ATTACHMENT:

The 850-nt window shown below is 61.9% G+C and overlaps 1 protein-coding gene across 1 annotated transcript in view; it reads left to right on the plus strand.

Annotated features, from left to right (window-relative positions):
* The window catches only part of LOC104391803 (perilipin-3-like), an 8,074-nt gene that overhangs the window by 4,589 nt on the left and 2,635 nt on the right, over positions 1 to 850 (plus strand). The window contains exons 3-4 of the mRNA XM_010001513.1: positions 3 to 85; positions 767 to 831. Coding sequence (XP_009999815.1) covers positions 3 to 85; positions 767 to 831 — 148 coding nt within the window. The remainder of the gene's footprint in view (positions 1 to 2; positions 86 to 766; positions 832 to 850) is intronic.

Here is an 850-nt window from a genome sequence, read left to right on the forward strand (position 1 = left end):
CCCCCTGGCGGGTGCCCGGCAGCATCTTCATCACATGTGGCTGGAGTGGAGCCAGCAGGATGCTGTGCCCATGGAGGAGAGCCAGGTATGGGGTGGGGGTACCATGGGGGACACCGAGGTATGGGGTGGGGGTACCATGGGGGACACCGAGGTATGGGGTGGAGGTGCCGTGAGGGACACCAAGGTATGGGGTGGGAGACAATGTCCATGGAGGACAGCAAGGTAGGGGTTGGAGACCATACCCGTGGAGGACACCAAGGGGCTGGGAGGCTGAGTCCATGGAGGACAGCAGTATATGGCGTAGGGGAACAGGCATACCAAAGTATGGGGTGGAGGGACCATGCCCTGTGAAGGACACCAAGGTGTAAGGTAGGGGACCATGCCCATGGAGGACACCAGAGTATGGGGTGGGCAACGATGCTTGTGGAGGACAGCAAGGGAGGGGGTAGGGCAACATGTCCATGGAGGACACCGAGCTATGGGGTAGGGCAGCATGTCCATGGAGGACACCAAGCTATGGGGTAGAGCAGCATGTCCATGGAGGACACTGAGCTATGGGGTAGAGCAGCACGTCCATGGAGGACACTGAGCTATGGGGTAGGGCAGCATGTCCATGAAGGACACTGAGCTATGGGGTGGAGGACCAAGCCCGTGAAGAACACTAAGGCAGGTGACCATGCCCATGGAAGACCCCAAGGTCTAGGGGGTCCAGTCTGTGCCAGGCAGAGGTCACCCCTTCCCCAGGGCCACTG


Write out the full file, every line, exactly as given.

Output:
The 850-nt window shown below is 61.9% G+C and overlaps 1 protein-coding gene across 1 annotated transcript in view; it reads left to right on the plus strand.

Annotated features, from left to right (window-relative positions):
* The window catches only part of LOC104391803 (perilipin-3-like), an 8,074-nt gene that overhangs the window by 4,589 nt on the left and 2,635 nt on the right, over positions 1 to 850 (plus strand). The window contains exons 3-4 of the mRNA XM_010001513.1: positions 3 to 85; positions 767 to 831. Coding sequence (XP_009999815.1) covers positions 3 to 85; positions 767 to 831 — 148 coding nt within the window. The remainder of the gene's footprint in view (positions 1 to 2; positions 86 to 766; positions 832 to 850) is intronic.

Here is an 850-nt window from a genome sequence, read left to right on the forward strand (position 1 = left end):
CCCCCTGGCGGGTGCCCGGCAGCATCTTCATCACATGTGGCTGGAGTGGAGCCAGCAGGATGCTGTGCCCATGGAGGAGAGCCAGGTATGGGGTGGGGGTACCATGGGGGACACCGAGGTATGGGGTGGGGGTACCATGGGGGACACCGAGGTATGGGGTGGAGGTGCCGTGAGGGACACCAAGGTATGGGGTGGGAGACAATGTCCATGGAGGACAGCAAGGTAGGGGTTGGAGACCATACCCGTGGAGGACACCAAGGGGCTGGGAGGCTGAGTCCATGGAGGACAGCAGTATATGGCGTAGGGGAACAGGCATACCAAAGTATGGGGTGGAGGGACCATGCCCTGTGAAGGACACCAAGGTGTAAGGTAGGGGACCATGCCCATGGAGGACACCAGAGTATGGGGTGGGCAACGATGCTTGTGGAGGACAGCAAGGGAGGGGGTAGGGCAACATGTCCATGGAGGACACCGAGCTATGGGGTAGGGCAGCATGTCCATGGAGGACACCAAGCTATGGGGTAGAGCAGCATGTCCATGGAGGACACTGAGCTATGGGGTAGAGCAGCACGTCCATGGAGGACACTGAGCTATGGGGTAGGGCAGCATGTCCATGAAGGACACTGAGCTATGGGGTGGAGGACCAAGCCCGTGAAGAACACTAAGGCAGGTGACCATGCCCATGGAAGACCCCAAGGTCTAGGGGGTCCAGTCTGTGCCAGGCAGAGGTCACCCCTTCCCCAGGGCCACTG